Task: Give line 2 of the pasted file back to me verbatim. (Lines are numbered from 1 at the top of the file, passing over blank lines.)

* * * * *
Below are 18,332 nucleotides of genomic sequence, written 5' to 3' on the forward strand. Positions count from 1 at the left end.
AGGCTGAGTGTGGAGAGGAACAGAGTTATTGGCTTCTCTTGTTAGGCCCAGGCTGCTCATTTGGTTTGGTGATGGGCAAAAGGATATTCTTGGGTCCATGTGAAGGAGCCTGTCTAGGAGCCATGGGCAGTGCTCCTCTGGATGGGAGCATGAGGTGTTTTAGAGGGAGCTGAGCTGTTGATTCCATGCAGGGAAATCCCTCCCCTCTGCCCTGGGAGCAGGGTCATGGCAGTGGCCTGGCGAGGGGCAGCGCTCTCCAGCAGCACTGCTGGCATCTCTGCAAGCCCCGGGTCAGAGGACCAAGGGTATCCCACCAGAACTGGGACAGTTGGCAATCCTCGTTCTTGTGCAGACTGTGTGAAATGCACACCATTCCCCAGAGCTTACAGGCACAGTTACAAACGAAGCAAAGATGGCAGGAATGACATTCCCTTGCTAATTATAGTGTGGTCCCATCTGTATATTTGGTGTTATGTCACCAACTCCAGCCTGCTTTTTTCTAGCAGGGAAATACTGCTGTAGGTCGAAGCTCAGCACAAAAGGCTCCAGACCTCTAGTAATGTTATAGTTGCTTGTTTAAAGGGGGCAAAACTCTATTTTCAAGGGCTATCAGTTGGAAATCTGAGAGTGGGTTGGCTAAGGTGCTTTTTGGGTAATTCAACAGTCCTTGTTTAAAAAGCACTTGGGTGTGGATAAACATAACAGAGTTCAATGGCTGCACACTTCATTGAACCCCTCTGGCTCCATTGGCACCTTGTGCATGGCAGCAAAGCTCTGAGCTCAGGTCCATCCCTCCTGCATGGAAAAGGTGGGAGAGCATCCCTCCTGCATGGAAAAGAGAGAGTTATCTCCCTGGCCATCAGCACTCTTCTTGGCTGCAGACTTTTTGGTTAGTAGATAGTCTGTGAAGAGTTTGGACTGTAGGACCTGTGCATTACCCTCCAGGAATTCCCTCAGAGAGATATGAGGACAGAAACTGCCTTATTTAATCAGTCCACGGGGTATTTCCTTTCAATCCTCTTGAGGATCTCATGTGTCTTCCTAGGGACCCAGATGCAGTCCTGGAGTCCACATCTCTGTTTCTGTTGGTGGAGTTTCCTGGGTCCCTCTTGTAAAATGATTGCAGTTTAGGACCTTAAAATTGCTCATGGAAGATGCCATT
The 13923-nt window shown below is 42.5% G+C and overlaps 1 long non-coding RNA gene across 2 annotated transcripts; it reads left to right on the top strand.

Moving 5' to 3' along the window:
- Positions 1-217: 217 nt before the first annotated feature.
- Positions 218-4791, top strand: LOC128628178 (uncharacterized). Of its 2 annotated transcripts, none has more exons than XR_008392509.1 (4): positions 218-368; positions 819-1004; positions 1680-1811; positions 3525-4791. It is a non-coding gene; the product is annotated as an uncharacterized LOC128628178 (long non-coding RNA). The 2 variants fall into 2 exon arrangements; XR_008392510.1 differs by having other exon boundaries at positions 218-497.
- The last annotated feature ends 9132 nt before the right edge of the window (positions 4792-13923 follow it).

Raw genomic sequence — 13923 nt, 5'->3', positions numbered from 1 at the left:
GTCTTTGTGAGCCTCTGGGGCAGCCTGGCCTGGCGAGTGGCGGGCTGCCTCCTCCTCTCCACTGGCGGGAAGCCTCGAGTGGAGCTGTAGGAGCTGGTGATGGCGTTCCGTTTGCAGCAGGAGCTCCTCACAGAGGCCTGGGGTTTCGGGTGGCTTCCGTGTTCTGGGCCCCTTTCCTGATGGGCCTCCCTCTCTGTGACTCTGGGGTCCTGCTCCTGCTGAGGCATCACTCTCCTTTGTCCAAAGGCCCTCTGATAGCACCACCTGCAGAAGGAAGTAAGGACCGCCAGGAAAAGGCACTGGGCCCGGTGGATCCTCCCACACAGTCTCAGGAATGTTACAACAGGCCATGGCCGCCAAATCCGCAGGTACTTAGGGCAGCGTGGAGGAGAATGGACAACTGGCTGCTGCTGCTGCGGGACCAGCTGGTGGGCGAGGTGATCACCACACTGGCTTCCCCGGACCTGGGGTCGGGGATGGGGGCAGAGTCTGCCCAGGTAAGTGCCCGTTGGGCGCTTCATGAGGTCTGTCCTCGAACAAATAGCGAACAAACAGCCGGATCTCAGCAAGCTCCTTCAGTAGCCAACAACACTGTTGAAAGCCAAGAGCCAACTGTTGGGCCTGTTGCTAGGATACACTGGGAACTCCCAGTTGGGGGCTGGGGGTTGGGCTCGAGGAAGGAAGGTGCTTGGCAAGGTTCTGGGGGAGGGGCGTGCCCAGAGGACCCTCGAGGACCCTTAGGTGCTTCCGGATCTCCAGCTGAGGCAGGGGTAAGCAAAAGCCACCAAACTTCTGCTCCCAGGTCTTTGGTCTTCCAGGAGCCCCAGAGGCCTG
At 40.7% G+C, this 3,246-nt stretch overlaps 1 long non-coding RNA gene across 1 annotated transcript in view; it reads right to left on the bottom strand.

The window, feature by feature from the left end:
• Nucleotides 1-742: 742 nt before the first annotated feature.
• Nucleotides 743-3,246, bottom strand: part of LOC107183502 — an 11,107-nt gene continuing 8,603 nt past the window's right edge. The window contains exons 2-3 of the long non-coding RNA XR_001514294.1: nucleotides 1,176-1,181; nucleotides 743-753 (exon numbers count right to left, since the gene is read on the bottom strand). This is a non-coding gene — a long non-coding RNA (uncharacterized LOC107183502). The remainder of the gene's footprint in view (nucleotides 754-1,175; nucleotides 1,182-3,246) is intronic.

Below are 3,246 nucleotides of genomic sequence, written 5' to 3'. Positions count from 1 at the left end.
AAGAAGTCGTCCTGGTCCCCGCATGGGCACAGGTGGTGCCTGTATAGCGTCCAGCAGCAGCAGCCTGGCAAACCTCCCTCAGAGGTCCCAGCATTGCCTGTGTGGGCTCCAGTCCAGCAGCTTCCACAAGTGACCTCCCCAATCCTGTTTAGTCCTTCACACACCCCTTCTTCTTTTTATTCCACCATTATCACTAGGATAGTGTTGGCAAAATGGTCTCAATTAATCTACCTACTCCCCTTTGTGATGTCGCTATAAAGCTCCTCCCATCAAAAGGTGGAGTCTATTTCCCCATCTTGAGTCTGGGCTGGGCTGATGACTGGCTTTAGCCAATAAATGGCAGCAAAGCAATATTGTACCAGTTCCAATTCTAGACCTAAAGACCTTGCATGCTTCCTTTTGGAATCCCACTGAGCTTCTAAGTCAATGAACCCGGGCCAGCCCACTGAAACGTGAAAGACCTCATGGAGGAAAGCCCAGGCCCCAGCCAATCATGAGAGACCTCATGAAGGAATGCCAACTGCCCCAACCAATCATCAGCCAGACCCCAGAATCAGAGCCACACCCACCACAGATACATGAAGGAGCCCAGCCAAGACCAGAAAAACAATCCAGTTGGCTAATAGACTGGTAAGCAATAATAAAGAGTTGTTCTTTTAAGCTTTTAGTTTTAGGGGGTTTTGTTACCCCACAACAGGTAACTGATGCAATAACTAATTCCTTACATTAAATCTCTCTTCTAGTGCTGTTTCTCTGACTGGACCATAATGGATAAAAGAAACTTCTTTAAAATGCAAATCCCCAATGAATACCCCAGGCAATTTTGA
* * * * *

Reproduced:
AGGCTGAGTGTGGAGAGGAACAGAGTTATTGGCTTCTCTTGTTAGGCCCAGGCTGCTCATTTGGTTTGGTGATGGGCAAAAGGATATTCTTGGGTCCATGTGAAGGAGCCTGTCTAGGAGCCATGGGCAGTGCTCCTCTGGATGGGAGCATGAGGTGTTTTAGAGGGAGCTGAGCTGTTGATTCCATGCAGGGAAATCCCTCCCCTCTGCCCTGGGAGCAGGGTCATGGCAGTGGCCTGGCGAGGGGCAGCGCTCTCCAGCAGCACTGCTGGCATCTCTGCAAGCCCCGGGTCAGAGGACCAAGGGTATCCCACCAGAACTGGGACAGTTGGCAATCCTCGTTCTTGTGCAGACTGTGTGAAATGCACACCATTCCCCAGAGCTTACAGGCACAGTTACAAACGAAGCAAAGATGGCAGGAATGACATTCCCTTGCTAATTATAGTGTGGTCCCATCTGTATATTTGGTGTTATGTCACCAACTCCAGCCTGCTTTTTTCTAGCAGGGAAATACTGCTGTAGGTCGAAGCTCAGCACAAAAGGCTCCAGACCTCTAGTAATGTTATAGTTGCTTGTTTAAAGGGGGCAAAACTCTATTTTCAAGGGCTATCAGTTGGAAATCTGAGAGTGGGTTGGCTAAGGTGCTTTTTGGGTAATTCAACAGTCCTTGTTTAAAAAGCACTTGGGTGTGGATAAACATAACAGAGTTCAATGGCTGCACACTTCATTGAACCCCTCTGGCTCCATTGGCACCTTGTGCATGGCAGCAAAGCTCTGAGCTCAGGTCCATCCCTCCTGCATGGAAAAGGTGGGAGAGCATCCCTCCTGCATGGAAAAGAGAGAGTTATCTCCCTGGCCATCAGCACTCTTCTTGGCTGCAGACTTTTTGGTTAGTAGATAGTCTGTGAAGAGTTTGGACTGTAGGACCTGTGCATTACCCTCCAGGAATTCCCTCAGAGAGATATGAGGACAGAAACTGCCTTATTTAATCAGTCCACGGGGTATTTCCTTTCAATCCTCTTGAGGATCTCATGTGTCTTCCTAGGGACCCAGATGCAGTCCTGGAGTCCACATCTCTGTTTCTGTTGGTGGAGTTTCCTGGGTCCCTCTTGTAAAATGATTGCAGTTTAGGACCTTAAAATTGCTCATGGAAGATGCCATT